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Most people haven’t even started organizing the 2008 election office pool. After all, the Iowa caucuses are barely over, New Hampshire doesn’t vote until Tuesday, and the general election is still a good 10 months and scores of primaries away. Still, K Street is already betting big on the results. Lobbyists, the savviest political insiders in the country, are laying strong odds on Democrats tightening their grip on Congress, if not also moving into the White House — predictions backed by a wave of Republican retirements in competitive congressional districts and President George W. Bush’s low poll numbers. The 2008 election forecast is a major factor fueling the recent rush of Democratic hiring and the growing trendiness of bipartisanship, a buzzword now as pervasive here as a Louis Vuitton logo on Fifth Avenue. K Street Republicans are still rooting for a GOP victory, and many are forking over campaign donations to the Republican side of the aisle. The chairman of BGR Holding (formerly Barbour, Griffith & Rogers), for instance, donated $2,300 to Republican presidential candidates John McCain and Rudy Giuliani last year. But they’re also bowing to business imperatives. Republican-dominated firms such as Ogilvy Government Relations, the Livingston Group, and BGR — which changed its name last month, playing down its Republican ties — are hiring Democrats and committing to bipartisanship. Of course, plenty of firms — including the biggest moneymakers on K Street — are already bipartisan and have been for years. And with fierce competition for both clients and Democratic talent, it’s worth asking whether there’s room for everyone in the middle. TIME FOR A CHANGE Early in 2006, lobbyists at the Federalist Group decided it was time for a drastic change. Republicans still ruled Capitol Hill, and many political pundits thought the party would retain control of at least one house of Congress. But the Democrats were beginning to surge, and the Federalist Group decided to hire its first Democrat. A year later, the firm took the name of its parent company, Ogilvy — and it kept on hiring. “We made a decision early on that in order to continue to grow as a firm, we needed to continue to become bipartisan in order to add more value to our clients,” says Ogilvy managing partner Drew Maloney. The move seems to have boosted business. The renamed firm climbed two spots on Legal Times‘ Influence 50 list of the highest-grossing lobbying firms, going from No. 24 (with a $13.8 million gross) in 2005 to No. 22 (with a $15.1 million gross) in 2006, an increase of more than 9 percent. And Ogilvy is still hiring Democrats: The firm recently brought Dean Aguillen, a former senior adviser and director of member services for House Speaker Nancy Pelosi (D-Calif.), on board as a senior vice president. Ogilvy seems to have set off a bipartisan craze, and most firm leaders announcing a decision to go bipartisan echo Maloney: The single-party strategy limits potential growth, and much of the time, it’s just a political fig leaf, anyway. Firms routinely partner with each other. As Barbour, Griffith, BGR frequently worked with Democratic-leaning firms such as the Glover Park Group, and firm leaders say going bipartisan will allow them to keep more of that business in-house. Livingston last year announced a high-profile partnership with the Democratic-leaning Podesta Group under the name PLM Group, a new venture meant to use the staff of both lobby shops in a bid to land high-dollar clients. Last year the PLM Group signed a contract to represent Egypt for $1.1 million a year, and Egyptian Embassy officials stressed that they had limited their search to bipartisan lobbying teams. BGR Chief Operating Officer Loren Monroe says the firm doesn’t set strategies based on which party is likely to win an upcoming election. Still, he says, the firm needs a bipartisan team in order to work toward legislative accomplishments instead of relying on legislative gridlock. Defensive tactics — such as leveraging the closely divided Senate to block unfavorable legislation — don’t help everyone. “Democrats matter,” Monroe says. “Whether they win the White House, or even if Republicans regain the Senate, you need to have a bipartisan team if you want to get something done legislatively,” especially for clients who have what Monroe describes as “affirmative goals.” In other words, obstructionism isn’t enough anymore — especially if the 2008 elections are as decisively Democratic as many observers expect them to be. Even Monroe — a former aide to Sen. Pete Domenici (R-N.M.) — says that if electoral trends hold this year, Democrats are due to win at least the White House. Domenici, by the way, is retiring — he is one of six Senate Republicans who have announced they are stepping down. Twenty House Republicans have announced they will either retire or run for a different office. Democrats have vulnerable freshmen to defend but raised far more money than Republicans last year. THE BIG TENT Of course, some firms — especially large law firms — have always boasted a big tent. Akin Gump Strauss Hauer & Feld and Patton Boggs, which topped the Influence 50 list last year, both offer clients established brands, prominent names, lots of manpower, and a deep bipartisan bench. Despite the growing number of bipartisan firms competing for clients, both firms say they don’t plan to radically change the way they position themselves in the marketplace, and they both already boast a roster of prominent Democrats. That’s a key advantage: Demand for Democrats has surged on K Street, and many firms say there’s a shortage of good candidates because political aides are reluctant to leave the Hill now that they’re in the majority. “We have been decidedly bipartisan for a long time,” says Stuart Pape, the managing partner of Patton Boggs. “The trend that you’re observing is among folks that have not been, and are now deciding that they don’t have a choice. .�.�. I think the Republican shops are betting that for sure the Democrats will control the Congress and might, in all likelihood, [win] the White House, and then not being bipartisan has a price associated with it. “ Joel Jankowsky, the head of Akin Gump’s public policy practice, says the firm’s employees often get recruited by other firms and companies, and Democrats are particularly hot right now. Still, he says, “our job is to make Akin Gump a good place to work so they spurn those advances.” The firm continues to hire good candidates regardless of politics, he says, because the staff is already politically balanced. “We certainly haven’t been that sensitive to going back and forth,” he says.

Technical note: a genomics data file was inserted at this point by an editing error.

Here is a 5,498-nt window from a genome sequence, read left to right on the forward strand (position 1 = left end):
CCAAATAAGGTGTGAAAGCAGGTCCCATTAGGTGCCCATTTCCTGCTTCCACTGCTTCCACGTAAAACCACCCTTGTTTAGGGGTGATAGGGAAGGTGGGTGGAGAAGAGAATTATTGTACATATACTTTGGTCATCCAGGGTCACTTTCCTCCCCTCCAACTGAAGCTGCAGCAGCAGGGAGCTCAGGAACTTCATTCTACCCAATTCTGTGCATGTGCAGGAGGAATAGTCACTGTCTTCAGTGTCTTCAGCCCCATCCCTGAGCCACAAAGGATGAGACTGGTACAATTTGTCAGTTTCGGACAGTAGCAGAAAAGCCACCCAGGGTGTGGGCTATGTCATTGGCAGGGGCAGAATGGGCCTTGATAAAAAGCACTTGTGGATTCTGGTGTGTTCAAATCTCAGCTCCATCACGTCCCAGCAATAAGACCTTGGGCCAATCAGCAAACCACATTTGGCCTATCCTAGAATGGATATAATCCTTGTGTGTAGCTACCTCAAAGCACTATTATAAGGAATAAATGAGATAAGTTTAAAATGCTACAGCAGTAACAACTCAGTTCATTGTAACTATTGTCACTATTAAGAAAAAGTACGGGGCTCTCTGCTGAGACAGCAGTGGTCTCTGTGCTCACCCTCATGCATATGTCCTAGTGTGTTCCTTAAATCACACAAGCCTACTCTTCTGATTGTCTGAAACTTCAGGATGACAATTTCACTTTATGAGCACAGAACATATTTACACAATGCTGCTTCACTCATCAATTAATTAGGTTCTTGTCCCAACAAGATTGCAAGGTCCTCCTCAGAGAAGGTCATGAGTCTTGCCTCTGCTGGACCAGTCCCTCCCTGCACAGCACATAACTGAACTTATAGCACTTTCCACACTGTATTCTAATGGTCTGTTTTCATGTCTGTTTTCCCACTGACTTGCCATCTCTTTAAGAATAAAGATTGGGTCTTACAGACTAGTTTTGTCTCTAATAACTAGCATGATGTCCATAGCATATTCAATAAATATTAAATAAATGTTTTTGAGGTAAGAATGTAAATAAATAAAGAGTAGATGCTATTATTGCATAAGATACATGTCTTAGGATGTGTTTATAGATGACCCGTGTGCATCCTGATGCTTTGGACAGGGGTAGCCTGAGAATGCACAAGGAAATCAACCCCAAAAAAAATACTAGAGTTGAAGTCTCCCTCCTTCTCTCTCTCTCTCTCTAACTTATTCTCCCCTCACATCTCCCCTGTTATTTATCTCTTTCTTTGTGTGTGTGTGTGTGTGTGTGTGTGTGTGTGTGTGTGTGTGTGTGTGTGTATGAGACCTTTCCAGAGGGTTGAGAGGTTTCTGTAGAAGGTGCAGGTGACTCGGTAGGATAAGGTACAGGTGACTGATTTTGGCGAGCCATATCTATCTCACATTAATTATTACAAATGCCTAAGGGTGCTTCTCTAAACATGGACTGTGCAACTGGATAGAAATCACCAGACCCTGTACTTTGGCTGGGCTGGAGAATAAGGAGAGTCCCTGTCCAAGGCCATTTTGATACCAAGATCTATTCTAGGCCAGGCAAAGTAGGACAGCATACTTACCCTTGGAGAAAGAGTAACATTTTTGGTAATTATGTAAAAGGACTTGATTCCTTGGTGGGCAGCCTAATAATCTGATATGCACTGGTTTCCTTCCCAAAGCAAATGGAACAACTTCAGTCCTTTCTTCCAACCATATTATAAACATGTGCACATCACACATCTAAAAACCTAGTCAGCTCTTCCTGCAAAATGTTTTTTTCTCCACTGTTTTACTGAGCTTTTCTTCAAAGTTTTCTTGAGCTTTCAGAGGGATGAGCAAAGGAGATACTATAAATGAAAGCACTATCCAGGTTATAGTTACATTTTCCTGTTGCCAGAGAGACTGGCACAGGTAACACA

Carrie Levine can be contacted at [email protected].